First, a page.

Crowley-Henry, Marian and Donnelly, Paul
Constructing and Disciplining the Working Body: Organisational Discourses, Globalisation and the Mobile Worker.
From Critique to Action: the Practical Ethics of the Organisational World.
Liverpool Hope University studies in ethics series
Cambridge Scholars, Newcastle upon Tyne, pp. 152-181.
Implicit in the metaphor of human resources is that the human is equated with, or placed on a similar level to, material resources, such that the working body is experienced in similar ways to financial, technical or natural resources. Such implicit meaning raises not only the value issue of equating people with material resources, but also points to the construction of very specific realities in work organisations that result from the use of such a metaphor (Dachler and Enderle 1989). In many respects, we live in a world where “paid work” is what is valued over virtually everything else. As noted by the New Economics Foundation (2010), people are working longer hours today than they were 30 years ago, very much at the expense of the unpaid, private and informal aspects of our lives. Even with all the legislation that has progressively limited the paid working week, notably in the West, "paid work remains firmly at the centre of people’s lives"; however, "[t]here is nothing fixed or inevitable about the way we regard work … today. It is a legacy of industrial capitalism" (New Economics Foundation 2010: 13).
All of the above crosses over with the ongoing debate between relativism and absolutism, that is, whether there is a plurality of ethical standards that should be respected, each for its own sake, or whether there is one absolute ethical standard, what that should be and who gets to decide what that should be (Donaldson 1996). Notwithstanding this debate, Donaldson (1996) posits that there is an internationally accepted list of moral principles that draws on many cultural and religious traditions, namely the United Nations Universal Declaration of Human Rights. Indeed, from the perspective of Western ethics, equating people with material resources, to be consumed in the process of production, is to treat people simply as means to an end, contravening Kant’s categorical imperative to treat people as ends in themselves (Chryssides and Kaler 1993: 99).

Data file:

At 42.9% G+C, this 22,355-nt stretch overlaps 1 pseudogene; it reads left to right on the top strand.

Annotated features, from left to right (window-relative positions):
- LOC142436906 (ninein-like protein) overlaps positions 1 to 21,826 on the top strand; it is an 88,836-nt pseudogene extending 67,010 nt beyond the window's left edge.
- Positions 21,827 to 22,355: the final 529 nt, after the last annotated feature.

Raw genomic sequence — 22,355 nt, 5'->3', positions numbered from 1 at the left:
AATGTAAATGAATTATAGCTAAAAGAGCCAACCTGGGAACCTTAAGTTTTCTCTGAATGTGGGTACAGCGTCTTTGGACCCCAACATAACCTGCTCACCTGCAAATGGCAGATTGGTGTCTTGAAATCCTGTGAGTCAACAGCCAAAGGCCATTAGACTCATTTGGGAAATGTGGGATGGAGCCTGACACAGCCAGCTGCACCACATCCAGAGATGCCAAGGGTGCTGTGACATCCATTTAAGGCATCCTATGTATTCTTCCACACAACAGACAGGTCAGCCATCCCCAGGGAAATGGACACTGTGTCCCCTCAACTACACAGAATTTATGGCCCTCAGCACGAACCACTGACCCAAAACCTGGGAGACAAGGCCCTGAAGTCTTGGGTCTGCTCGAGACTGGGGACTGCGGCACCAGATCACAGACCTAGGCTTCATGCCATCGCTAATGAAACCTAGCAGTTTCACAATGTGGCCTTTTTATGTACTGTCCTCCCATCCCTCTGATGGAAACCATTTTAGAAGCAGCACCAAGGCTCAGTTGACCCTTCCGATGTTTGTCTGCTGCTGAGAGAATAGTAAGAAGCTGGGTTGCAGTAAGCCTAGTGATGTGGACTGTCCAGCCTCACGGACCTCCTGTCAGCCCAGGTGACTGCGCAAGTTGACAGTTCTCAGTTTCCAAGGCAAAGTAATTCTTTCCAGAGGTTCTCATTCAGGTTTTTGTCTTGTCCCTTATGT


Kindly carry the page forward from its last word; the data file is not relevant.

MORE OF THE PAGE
With this as our point of departure, we argue that organisational discourses have fundamentally influenced the construction and disciplining of the working body and its position in society. In sharing findings from a qualitative study, involving over forty interviews with self initiated international assignees located in the South of France and in Munich (Germany) (Crowley-Henry 2007, 2009; Crowley-Henry and Weir 2007, 2009), the chapter goes on to explore and illustrate how interviewees construct themselves, and are constructed, as international working bodies. Finally, in alluding to ethics, we ponder whether organisational discourses treat people as means to ends.
||Preprint version of published chapter.
||Organisational Discourses; Globalisation; Mobile Worker; human resources; Business ethics; Management - moral and ethical aspects; social responsibility of business;
||Social Sciences > School of Business
Dr. Marian Crowley-Henry
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